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Narrowing The Digital Divide Notes On A Global Netcorps by Ian Smillie - October 1999

Conclusions and Next Steps
Assessing existing structures and organizations for interest and potential in helping to develop a Global NetCorps is beyond the scope of this paper. Certainly many like-minded organizations are struggling with new delivery mechanisms in this challenging and quickly evolving field. Reaching decisions on the potential for partnership and the creation of broader coordinating mechanisms will require further discussion among interested volunteer-sending organizations, government agencies, existing coordinating bodies and potential users of the service. This should take place soon, before momentum and territoriality overtake caution. Supporters of the idea will require good advice from technical experts who can support rather than lead the process. The architecture of such an alternative is less important at this stage, and less problematic perhaps, than creating a workable partnership and making a decision to proceed.

It has been suggested that a small meeting should be held among current and potential stakeholders to discuss both the potential for a Global NetCorps and various programming options. If this were to happen, it should be a meeting of organizations that are most likely to become champions of the idea. The meeting should, at a minimum, include Industry Canada and UNV as prime movers of the initial concept. It should also include representation from the current Canadian NGO coalition, and two or three international bodies such as those sponsoring the forthcoming Global Knowledge meeting in Kuala Lumpur. Ideally, one or two volunteer-sending organizations from other countries (e.g. VSO UK, AVA Australia, SNV Netherlands) should be sought as early allies.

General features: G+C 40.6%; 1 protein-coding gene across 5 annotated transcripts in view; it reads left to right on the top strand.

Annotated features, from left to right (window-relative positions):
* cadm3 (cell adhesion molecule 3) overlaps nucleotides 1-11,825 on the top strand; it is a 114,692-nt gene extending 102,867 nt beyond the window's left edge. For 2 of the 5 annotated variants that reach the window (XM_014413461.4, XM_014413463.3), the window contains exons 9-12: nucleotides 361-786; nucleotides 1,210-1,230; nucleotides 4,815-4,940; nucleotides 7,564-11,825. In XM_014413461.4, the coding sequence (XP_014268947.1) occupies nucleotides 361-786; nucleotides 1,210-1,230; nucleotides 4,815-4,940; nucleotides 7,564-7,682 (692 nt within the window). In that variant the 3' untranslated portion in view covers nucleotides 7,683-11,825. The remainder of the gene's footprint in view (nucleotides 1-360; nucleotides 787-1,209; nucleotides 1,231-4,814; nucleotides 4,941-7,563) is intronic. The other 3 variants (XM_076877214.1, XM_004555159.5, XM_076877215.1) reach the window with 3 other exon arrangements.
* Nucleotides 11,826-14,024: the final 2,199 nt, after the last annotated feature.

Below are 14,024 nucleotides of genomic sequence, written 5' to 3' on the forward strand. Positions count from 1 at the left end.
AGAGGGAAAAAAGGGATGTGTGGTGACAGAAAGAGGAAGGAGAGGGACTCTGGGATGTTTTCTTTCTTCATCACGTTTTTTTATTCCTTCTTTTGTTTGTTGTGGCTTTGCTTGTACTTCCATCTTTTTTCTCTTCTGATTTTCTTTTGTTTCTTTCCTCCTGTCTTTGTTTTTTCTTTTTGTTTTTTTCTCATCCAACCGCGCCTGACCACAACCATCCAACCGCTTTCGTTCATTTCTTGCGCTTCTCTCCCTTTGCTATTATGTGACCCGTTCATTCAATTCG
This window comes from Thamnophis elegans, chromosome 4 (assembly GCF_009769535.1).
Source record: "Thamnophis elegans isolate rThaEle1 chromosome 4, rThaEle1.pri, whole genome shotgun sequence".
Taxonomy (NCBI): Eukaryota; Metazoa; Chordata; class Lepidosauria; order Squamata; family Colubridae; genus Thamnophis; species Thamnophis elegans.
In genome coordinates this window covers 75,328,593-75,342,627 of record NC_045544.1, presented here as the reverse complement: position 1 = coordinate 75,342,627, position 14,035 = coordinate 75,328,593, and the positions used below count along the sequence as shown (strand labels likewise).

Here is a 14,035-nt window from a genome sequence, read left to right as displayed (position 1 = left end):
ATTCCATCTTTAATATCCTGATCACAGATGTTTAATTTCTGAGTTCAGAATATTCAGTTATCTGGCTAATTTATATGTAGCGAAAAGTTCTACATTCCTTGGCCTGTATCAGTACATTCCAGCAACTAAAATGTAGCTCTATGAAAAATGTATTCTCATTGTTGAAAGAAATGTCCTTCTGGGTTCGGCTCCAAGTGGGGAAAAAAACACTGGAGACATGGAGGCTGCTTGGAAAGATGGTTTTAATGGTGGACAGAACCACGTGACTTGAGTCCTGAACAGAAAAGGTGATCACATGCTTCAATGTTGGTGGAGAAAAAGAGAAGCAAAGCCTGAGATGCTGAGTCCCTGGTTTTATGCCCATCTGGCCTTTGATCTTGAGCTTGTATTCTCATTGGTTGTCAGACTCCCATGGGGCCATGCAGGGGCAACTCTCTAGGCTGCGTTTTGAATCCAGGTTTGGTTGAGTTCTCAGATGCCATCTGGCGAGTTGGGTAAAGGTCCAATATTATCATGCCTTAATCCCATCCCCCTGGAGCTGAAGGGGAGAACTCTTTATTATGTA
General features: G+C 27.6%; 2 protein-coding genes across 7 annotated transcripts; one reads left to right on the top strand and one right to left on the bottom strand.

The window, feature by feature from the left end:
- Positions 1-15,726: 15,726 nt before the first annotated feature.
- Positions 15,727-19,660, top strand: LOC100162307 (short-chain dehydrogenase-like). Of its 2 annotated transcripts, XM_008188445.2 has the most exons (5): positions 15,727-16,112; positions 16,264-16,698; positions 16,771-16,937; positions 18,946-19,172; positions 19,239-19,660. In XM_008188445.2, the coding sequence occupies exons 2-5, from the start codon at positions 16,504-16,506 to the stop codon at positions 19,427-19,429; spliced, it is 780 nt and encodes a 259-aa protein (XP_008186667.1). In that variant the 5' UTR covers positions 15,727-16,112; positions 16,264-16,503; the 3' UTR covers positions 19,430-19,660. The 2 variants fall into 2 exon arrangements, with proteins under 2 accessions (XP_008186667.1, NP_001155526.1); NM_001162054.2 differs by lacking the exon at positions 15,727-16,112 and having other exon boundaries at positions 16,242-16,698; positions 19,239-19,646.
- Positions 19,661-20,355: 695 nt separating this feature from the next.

If this were to be done before the end of 1999, if the outcome was positive, and if the skeleton of a plan could be devised, it would be possible to dovetail next steps and expansion of the discussion into the March 2000 Global Knowledge meeting in Kuala Lumpur, and to make it the subject of a workshop there among a broader cross-section of organizations with the capacity to assist in building and refining the idea.

The Global Knowledge Meeting will be attended by many organizations that could add to, and benefit from, a Global NetCorps. On the other hand, some of the organizations that might participate in a Global NetCorps - both from a contributing and benefitting point of view - might not, in the normal course of events, be there. It will be important to ensure, therefore, that the invitation net is cast wide enough if this venue becomes part of the building strategy.

The Kulala Lumpur Meeting may be too large, however, too early, and too broad for the kind of discussion suggested here. A smaller international meeting, dedicated exclusively to the Global NetCorps concept, might therefore be more constructive and less rushed.

List Of Interviews - Annex 1

ACCT (Organisation de la Francophonie), Paris
Cyrile Simard

Canada World Youth, Montreal
Paul Shea, John Cawley

CIDA, Ottawa
Roger Dumelie

CUSO, Ottawa
Cindy Moriarty

IDRC, Ottawa
Chris Smart

Industry Canada, Ottawa
Doug Hull, Susan Hart, Justine Akman

ITU, Geneva
Pierre Gagné, Telecom Development Bureau

OAS, Washington
Susan Benson, Trust for the Americas

UNV, Bonn
Sharon Capeling-Alakija, Manuel Acevedo

World Bank, Washington
Kerry McNamara, Global Knowledge Partnership

WUSC, Ottawa
Marc Dolgin, Enid Dixon

Dr. David Johnston, President, University of Waterloo; Stephanie Sykes, Director, Professional Development, Bell Canada, Montreal; Sam Lanfranco, York University, Toronto; Kara Cruoglio, HandsNet Virtual Training Institute, Washington


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